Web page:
June 26th, 2013

Passion Fruit Panna Cotta with Coconut Macarons

Passion fruits were my late father’s favourite fruit and mum used to bake the most delicious passion fruit cake. Dad loved the juicy interior and numerous seeds of passion fruits, which as a child I disliked as the seeds got stuck between my teeth, but now I really appreciate these wonderful fruit. Back home in South Africa we call them purple granadilla. They are at their best once the husk is slightly dried and wrinkled. Many people will throw them away when they start to look wrinkled, but for my mum and I that simply means they are then at their best and perfect for baking in dad’s favourite cake.

I like a good panna cotta and the acidity and really strong taste of passion fruits works well with the cream, plus the sugar is just enough to create the perfect balanced flavour combination. The coconut macarons add extra sweetness and these crunchy and crispy meringue-based biscuits add a delicious texture too.

This dessert is easy to make and is best prepared a day in advance. It is also ideal to make for a large party or gathering of folk. The macarons can be made up to 3 days in advance, as they will keep well in an airtight container. The macarons mixture makes more than is needed for this recipe, but just serve the rest with coffee or crush them and combine with whipped cream and sliced fresh strawberries for a delicious Eton mess.

For the coconut macarons

  • 2 large egg whites
  • 100g caster sugar
  • 80g desiccated coconut

For the passion fruit panna cotta

  • 275ml double cream
  • 200ml milk
  • 150g caster sugar
  • 2 leaves of gelatine, bloomed (softened in cold water, then squeezed gently to remove excess water)
  • 125ml passion fruit juice (made with fresh passion fruits – halve the passion fruits, scoop out the flesh and seeds and push through a sieve, then discard the seeds and keep the juice/pulp – the quantity of passion fruits required will vary as some are more juicy than others) – see also Cook’s Notes
  • 2 passion fruits, to serve

First make the macarons. Preheat the oven to 110°C/Gas Mark ¼ and line 2 large baking sheets with non-stick baking paper. Put the egg whites and sugar into a small saucepan and cook over a low heat for 2–3 minutes, stirring to dissolve the sugar (but do not boil or let the mixture overheat). Remove from the heat and transfer the mixture to the bowl of an electric stand mixer. Whisk for 7–8 minutes or until the mixture is thick and glossy. Fold in the desiccated coconut using a large metal spoon, being careful not to over-mix.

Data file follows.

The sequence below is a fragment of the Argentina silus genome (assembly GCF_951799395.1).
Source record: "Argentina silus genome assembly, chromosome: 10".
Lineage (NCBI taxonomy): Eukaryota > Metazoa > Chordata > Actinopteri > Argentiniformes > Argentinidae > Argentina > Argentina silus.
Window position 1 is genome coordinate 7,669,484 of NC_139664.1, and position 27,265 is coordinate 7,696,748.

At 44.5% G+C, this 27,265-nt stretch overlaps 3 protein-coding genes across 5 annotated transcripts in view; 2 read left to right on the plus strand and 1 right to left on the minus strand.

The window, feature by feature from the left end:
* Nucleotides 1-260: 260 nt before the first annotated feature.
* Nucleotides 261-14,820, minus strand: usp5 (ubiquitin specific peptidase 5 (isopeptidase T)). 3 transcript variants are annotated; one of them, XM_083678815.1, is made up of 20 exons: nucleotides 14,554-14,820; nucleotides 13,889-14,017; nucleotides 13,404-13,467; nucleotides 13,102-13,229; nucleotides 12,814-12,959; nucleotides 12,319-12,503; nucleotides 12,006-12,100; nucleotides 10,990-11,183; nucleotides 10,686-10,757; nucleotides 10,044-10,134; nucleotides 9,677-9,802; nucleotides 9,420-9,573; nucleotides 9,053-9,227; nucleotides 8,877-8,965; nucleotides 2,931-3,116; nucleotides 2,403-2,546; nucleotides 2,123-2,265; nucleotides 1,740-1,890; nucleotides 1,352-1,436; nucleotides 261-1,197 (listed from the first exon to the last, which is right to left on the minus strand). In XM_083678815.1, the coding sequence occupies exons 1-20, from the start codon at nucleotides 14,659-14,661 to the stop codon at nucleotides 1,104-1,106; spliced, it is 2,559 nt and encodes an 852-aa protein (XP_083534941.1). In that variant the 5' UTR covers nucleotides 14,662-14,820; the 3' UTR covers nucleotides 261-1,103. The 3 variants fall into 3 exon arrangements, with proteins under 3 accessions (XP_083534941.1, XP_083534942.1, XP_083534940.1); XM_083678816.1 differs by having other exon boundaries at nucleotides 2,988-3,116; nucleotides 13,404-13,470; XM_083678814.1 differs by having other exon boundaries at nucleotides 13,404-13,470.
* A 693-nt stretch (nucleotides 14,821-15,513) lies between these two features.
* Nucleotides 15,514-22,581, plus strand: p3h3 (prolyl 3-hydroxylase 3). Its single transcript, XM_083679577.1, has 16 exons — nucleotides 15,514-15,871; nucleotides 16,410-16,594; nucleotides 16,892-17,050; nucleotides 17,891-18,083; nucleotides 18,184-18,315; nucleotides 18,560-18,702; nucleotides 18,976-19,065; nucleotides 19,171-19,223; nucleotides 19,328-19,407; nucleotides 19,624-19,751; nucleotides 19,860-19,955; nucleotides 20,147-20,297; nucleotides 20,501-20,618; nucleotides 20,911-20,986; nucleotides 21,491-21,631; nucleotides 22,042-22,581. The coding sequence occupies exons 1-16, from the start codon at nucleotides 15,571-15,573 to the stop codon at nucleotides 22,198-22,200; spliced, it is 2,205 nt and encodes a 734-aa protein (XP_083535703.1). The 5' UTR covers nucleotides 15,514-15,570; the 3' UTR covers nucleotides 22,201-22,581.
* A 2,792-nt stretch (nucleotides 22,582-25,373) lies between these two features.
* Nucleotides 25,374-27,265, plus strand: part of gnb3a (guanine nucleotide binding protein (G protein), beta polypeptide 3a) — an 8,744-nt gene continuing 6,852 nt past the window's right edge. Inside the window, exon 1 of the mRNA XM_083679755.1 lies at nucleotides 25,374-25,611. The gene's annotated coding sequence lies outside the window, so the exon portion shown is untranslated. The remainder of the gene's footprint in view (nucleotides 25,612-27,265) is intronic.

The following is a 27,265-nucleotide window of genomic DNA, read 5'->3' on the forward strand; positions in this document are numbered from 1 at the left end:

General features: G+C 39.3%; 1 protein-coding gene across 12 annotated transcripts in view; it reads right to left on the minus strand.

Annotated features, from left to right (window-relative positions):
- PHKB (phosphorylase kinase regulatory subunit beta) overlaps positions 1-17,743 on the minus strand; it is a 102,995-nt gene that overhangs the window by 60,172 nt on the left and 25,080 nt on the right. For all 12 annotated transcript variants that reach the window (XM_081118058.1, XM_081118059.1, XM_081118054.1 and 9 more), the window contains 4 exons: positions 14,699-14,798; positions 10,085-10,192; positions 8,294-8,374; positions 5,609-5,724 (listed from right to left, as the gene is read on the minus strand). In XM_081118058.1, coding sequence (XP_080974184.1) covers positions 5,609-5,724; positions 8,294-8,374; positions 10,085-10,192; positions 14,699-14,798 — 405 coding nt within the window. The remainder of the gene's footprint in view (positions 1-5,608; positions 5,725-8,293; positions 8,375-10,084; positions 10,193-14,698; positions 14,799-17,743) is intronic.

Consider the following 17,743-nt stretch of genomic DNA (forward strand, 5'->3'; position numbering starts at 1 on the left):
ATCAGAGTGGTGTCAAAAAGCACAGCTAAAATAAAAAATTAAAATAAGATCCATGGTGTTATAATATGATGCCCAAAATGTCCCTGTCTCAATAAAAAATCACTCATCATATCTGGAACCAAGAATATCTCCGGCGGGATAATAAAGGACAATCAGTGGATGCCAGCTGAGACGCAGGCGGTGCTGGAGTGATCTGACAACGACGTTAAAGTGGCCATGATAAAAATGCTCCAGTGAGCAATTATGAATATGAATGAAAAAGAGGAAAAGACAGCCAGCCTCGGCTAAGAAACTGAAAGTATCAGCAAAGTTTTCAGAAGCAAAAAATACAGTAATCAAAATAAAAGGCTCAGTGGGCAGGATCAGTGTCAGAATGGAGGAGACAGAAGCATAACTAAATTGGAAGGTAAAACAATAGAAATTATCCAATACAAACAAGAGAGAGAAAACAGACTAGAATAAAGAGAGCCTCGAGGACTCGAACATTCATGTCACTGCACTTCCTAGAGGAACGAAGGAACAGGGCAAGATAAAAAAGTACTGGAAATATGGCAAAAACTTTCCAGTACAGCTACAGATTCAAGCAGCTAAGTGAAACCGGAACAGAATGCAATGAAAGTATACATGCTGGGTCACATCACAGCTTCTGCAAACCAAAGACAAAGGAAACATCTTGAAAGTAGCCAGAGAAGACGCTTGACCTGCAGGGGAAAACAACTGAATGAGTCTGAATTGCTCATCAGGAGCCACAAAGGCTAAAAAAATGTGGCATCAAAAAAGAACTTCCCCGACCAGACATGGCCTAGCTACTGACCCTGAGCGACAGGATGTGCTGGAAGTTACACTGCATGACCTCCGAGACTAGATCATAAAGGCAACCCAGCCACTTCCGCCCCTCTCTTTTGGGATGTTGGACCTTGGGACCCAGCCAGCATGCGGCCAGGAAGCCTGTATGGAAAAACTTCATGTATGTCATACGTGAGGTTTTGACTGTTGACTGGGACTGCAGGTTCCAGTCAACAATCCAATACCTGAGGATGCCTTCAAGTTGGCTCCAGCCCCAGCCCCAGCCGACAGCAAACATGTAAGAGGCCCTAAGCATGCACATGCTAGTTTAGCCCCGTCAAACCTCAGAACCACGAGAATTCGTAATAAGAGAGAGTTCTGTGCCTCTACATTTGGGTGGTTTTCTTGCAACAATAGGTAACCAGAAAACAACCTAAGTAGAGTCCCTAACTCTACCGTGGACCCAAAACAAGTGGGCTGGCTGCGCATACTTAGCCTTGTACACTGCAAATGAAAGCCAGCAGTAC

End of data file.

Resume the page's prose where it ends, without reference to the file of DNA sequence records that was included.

Using a tablespoon, place spoonfuls of the macarons mixture onto the prepared baking sheets and then bake in the oven for about 1 hour, or until dry and crisp but still pale in colour. Remove from the oven and let the macarons cool completely on the baking sheets. Once cool, store them in an airtight container for up to 3 days.

Prepare the panna cotta. Put the cream, milk and sugar into a saucepan and bring to a gentle simmer over a medium heat, then simmer for 2 minutes. Remove from the heat, then add the bloomed gelatine and stir until dissolved. Stir in the passion fruit juice and then pass the mixture through a fine sieve into a bowl. Divide the mixture equally between 6 chilled dessert glasses. Carefully transfer them to the fridge and leave to set for about 6 hours or preferably overnight.

To serve, halve the 2 passion fruits and scoop out the flesh and seeds, then scatter over the set panna cottas. Place one macaron on top of each dessert and serve immediately.

Serves 6

Cook’s Notes

Rather than making your own juice from fresh passion fruits, shop-bought chilled fresh unsweetened passion fruit juice can be used instead, if you like. Chilled fresh unsweetened mango juice can also be used in place of passion fruit juice and is equally as delicious.


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One Comment to “Passion Fruit Panna Cotta with Coconut Macarons”

  1. Lesley G says:

    Hi Madelane,

    I’m so looking forward to using this recipe when I entertain friends come our Queensland summer. I keep a steady supply of passionfruit in the house from my passionfruit “lady” at the farmer’s markets and use them for all sorts of recipes. A big favourite at the moment is a a sour cream passionfruit cake made in the Thermomix.

    Your recipes are wonderful and your inspiration a treasure. Can’t wait to one day dine in your restaurant.

    Lesley

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